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KPC powers Kuwait's economy forward

Article - October 24, 2013
Vertically integrated Kuwait Petroleum Corporation is one of the biggest contributors to both economic and social development
Kuwait’s energy sector has seen quite a lot of changes in the seven decades since large oil reserves were first discovered by the formerly US-British owned Kuwait Oil Company (KOC). 
Largely in foreign hands until 1976, the oil industry blossomed thanks to foreign partnerships and continues to bear fruit thanks to the continual technical and know-how transfer to the local workforce. 
Independence from Great Britain came in 1961, yet it wasn’t until 1972 that Kuwait was prepared to take on a large stake in the hydrocarbon industry. That year, the government acquired a 25 per cent in KOC, followed two years later by a 60 per cent share through a “participation agreement”. 
Another two-year gap elapsed before Kuwait’s government opted to acquire 100 per cent of KOC and in 1980 it established the Kuwait Petroleum Corporation (KPC) as an umbrella company for KOC and all other nationalised and newly created subsidiaries.
KPC is, therefore, an enormous vertically-integrated conglomerate responsible for the nation’s hydrocarbon interests both locally and throughout the world, and its importance in the global energy sector cannot be understated. 
Indeed, entrusted with one-tenth of the world’s oil reserves and pumping nearly 2.8 million barrels per day (bpd), KPC was the 10th largest oil producer in 2012 and is capable of restoring balance to global production levels given setbacks or problems in other oil-producing companies.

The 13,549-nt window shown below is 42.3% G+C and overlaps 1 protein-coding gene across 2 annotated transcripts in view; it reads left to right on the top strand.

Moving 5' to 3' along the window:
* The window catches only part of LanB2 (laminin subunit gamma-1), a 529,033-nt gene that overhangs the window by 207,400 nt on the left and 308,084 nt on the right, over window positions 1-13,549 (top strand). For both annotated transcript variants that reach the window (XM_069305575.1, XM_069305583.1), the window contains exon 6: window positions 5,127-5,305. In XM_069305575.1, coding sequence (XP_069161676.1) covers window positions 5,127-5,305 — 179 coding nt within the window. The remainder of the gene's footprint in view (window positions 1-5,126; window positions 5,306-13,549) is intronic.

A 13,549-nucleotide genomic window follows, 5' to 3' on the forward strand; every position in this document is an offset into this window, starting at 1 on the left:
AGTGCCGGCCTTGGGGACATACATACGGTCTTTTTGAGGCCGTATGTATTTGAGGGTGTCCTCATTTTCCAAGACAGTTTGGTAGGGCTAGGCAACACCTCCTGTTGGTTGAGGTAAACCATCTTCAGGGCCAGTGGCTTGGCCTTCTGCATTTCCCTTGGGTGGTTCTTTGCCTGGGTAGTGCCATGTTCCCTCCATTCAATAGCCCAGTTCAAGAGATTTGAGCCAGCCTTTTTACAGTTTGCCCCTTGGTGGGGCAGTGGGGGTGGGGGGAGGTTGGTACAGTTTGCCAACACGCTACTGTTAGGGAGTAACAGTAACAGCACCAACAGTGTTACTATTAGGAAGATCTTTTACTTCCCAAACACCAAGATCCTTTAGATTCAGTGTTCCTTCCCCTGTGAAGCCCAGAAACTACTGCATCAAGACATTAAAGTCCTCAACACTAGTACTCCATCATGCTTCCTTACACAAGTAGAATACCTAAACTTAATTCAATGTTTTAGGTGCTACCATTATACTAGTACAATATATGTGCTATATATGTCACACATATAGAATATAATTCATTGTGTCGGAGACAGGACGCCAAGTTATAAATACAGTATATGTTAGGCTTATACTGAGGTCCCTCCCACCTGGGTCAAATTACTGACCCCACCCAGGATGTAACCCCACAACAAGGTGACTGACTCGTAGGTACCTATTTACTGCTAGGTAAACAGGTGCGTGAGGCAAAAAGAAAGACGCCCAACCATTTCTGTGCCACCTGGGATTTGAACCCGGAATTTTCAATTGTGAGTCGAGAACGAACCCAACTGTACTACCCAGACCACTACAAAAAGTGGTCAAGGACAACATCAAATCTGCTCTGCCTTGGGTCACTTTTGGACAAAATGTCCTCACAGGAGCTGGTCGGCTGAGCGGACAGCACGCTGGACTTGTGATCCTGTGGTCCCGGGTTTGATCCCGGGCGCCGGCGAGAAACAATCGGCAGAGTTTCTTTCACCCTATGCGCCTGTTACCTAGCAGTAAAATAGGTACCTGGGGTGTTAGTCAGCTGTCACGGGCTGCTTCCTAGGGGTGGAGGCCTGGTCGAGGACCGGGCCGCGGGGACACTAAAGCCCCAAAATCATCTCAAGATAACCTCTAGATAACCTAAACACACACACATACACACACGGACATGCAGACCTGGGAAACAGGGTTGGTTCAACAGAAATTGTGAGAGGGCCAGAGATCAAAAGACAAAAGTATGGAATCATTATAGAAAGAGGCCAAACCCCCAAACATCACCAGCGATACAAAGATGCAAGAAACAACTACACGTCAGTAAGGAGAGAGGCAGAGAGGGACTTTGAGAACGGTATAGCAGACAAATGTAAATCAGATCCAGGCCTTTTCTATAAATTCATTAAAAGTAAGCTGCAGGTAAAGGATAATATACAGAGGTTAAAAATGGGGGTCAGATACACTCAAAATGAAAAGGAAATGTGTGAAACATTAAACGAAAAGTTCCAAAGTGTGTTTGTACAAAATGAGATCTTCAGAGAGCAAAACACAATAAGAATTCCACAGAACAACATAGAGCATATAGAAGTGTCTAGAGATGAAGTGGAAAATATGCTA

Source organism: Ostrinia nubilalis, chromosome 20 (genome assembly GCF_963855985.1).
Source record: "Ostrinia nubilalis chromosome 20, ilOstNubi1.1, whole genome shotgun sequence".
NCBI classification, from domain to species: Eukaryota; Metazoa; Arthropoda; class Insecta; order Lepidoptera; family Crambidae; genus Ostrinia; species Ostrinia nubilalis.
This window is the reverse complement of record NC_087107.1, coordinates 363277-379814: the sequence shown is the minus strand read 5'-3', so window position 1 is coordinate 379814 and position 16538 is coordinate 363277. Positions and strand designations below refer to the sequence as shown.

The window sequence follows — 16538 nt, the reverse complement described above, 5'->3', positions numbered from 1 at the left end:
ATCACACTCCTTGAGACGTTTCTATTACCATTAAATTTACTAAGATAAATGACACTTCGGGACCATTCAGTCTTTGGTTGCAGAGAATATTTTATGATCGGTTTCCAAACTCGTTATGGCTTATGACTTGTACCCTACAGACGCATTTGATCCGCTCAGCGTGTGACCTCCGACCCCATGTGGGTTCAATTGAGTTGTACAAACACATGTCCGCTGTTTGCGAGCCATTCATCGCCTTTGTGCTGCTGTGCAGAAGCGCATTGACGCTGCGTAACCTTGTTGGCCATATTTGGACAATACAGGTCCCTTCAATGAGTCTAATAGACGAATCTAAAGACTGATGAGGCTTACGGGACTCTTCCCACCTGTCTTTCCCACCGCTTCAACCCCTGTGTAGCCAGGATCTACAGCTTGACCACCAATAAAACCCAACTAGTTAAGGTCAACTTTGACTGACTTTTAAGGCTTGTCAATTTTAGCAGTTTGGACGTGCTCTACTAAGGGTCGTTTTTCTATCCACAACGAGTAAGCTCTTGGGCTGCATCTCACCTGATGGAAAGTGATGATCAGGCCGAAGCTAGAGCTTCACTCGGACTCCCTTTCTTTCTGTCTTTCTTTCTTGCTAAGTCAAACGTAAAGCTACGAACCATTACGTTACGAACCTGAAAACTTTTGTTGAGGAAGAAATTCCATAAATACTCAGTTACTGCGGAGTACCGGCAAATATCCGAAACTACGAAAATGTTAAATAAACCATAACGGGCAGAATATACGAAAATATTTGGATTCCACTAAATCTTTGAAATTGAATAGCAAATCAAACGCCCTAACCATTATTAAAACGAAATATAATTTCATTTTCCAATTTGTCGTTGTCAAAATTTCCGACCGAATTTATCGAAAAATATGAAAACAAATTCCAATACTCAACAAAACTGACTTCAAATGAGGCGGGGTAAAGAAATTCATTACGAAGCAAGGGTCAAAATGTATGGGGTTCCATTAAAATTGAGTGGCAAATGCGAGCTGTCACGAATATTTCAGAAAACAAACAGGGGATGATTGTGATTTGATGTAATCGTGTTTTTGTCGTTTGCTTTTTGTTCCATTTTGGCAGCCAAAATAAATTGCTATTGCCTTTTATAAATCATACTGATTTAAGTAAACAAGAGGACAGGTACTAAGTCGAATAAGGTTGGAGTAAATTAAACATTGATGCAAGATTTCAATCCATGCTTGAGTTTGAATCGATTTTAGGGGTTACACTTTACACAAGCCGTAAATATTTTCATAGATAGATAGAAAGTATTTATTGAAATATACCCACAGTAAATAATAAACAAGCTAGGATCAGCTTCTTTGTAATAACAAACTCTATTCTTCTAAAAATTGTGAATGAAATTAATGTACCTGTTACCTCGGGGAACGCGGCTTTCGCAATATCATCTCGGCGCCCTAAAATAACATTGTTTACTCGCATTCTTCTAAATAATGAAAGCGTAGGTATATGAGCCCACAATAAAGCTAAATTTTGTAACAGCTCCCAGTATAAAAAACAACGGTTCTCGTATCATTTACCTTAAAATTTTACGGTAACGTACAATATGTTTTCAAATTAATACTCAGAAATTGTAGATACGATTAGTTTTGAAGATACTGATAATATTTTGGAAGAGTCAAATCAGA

The company aims to raise production to 4 billion bpd – including a larger share of low-sulphur products – in a bid to raise its profile even more and ensure confidence in the country’s capacities. 
“In the future we would like to see low sulphur products and now we’re investing in our existing facilities and upgrading them to produce high quality products,” says Farouk Al-Zanki, former CEO of KPC.
Under the Clean Fuels Project, an undertaking of KPC subsidiary Kuwait National Petroleum Company (KNPC), the Mina Abdulla and Mina Al-Ahmadi refineries will be upgraded yet again with the most sophisticated equipment to not only raise daily output, but also to be able to process more environmentally friendly diesel oil.  
Both refineries underwent modernisation in the 1980s, bringing capacities up to 460,000 bpd at Mina Al-Amadi and 270,000 bdp at Mina Abdullah.
KNPC, originally set up in 1960, is KPC’s oil refining, gas liquefaction and petroleum products distributing arm. It owns and operates the above-mentioned refineries as well as the Shuaiba Refinery, the first one built by a national company in the region. With an operating capacity of 200,000 bpd, Shuaiba also lays claim to being the world’s first all hydrogen refinery. 
A fourth refinery, at Al-Zour, is in the planning and development stage. Once the Clean Fuels Project and the New Refinery Project are complete, KNPC’s refining capacity will jump to 1.4 million bpd.
Whereas oil makes up half of Kuwait’s GDP and represents more than 95 per cent of its export revenues, KPC is well aware of an overdependence on a single resource. For Nizar M Al-Adsani, current CEO of KPC, oil is capable of opening up new doors.